I can assure you that if Americans were asked to vote to get boatloads of money from government, democracy would quickly become a lot more expensive.

Yet, Obamacare was hardly an example of democracy in action.

Perhaps Mr. Harsanyi is confusing the name of a particular political party — “The Democratic Party” — with democracy in general. Like Republicans spurning republican principles for imperial ones, today’s Democrats are not exactly shining exemplars of democratic principles.

What the Democrats did in enacting Obamacare was to impose a law that the majority of Americans were against, in turn causing a huge popular backlash. It thus serves as a horrifying example of Representative Democracy, better understood as misrepresentative democracy.

For something closer to real democracy, the intermediaries in the process would have to be jettisoned. Twenty-four states have a so-called direct democratic option via the citizen initiative process. And ask the trillion-dollar question: Has it been used by citizens to spend boatloads of money on themselves? No. Unequivocally. Not even in California, where big-spending politicians often deflect attention by making that false claim.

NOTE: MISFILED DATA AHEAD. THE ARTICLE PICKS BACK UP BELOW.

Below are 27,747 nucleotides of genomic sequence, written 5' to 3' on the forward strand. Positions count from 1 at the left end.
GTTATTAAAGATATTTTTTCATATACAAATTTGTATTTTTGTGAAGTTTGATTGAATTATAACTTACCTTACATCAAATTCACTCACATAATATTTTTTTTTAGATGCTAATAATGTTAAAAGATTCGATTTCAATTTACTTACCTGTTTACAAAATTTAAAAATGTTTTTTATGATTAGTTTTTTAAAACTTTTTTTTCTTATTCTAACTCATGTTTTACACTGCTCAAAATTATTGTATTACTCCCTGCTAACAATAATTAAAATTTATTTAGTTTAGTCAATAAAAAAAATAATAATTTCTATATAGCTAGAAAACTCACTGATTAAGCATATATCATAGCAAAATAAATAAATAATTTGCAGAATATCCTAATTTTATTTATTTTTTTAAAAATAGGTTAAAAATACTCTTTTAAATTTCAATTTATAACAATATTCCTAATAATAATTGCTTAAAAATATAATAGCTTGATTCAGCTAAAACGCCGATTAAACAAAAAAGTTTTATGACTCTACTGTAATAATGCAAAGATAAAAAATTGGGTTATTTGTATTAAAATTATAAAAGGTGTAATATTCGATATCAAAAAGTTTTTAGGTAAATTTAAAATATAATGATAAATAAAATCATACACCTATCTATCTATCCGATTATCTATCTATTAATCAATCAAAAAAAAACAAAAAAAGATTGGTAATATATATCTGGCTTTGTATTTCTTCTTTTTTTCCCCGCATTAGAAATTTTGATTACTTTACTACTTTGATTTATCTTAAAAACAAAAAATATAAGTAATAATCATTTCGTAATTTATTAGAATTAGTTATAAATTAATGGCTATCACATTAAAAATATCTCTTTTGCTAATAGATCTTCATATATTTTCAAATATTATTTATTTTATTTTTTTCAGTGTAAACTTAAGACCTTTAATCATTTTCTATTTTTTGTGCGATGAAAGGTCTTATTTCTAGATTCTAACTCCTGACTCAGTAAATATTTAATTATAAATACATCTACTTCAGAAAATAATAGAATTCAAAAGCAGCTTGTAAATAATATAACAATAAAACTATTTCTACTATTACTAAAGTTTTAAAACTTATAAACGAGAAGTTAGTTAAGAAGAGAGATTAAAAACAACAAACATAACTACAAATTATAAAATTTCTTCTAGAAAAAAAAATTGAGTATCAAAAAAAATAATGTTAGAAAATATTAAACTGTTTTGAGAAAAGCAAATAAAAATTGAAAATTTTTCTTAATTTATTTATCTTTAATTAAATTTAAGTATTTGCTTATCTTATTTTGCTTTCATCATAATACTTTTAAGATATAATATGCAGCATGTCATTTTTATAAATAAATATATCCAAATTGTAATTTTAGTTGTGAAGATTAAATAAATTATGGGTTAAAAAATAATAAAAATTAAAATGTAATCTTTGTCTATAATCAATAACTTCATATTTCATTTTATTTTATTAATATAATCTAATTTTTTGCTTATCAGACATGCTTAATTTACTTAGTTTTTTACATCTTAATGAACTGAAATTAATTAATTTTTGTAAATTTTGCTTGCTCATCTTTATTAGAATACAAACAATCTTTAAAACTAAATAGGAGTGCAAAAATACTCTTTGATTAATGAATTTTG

And not in other states with the initiative.

More importantly, the citizen initiative has often been used to cut taxes, require super-majorities of legislators to raise taxes, block attacks on private property via eminent domain, limit politicians’ terms, require government transparency, etc.

Meanwhile, in our nation’s capital, where there is no citizen initiative or “direct democracy” option, government does everything but drop-ship crates of new dollars borrowed from China to every special interest, if not every neighborhood, it can find. A new entitlement program seems to get created every time a new president marches into office, and as each new notch of the spend-fest is passed by politicians, polls show the public growing (and growling) in opposition.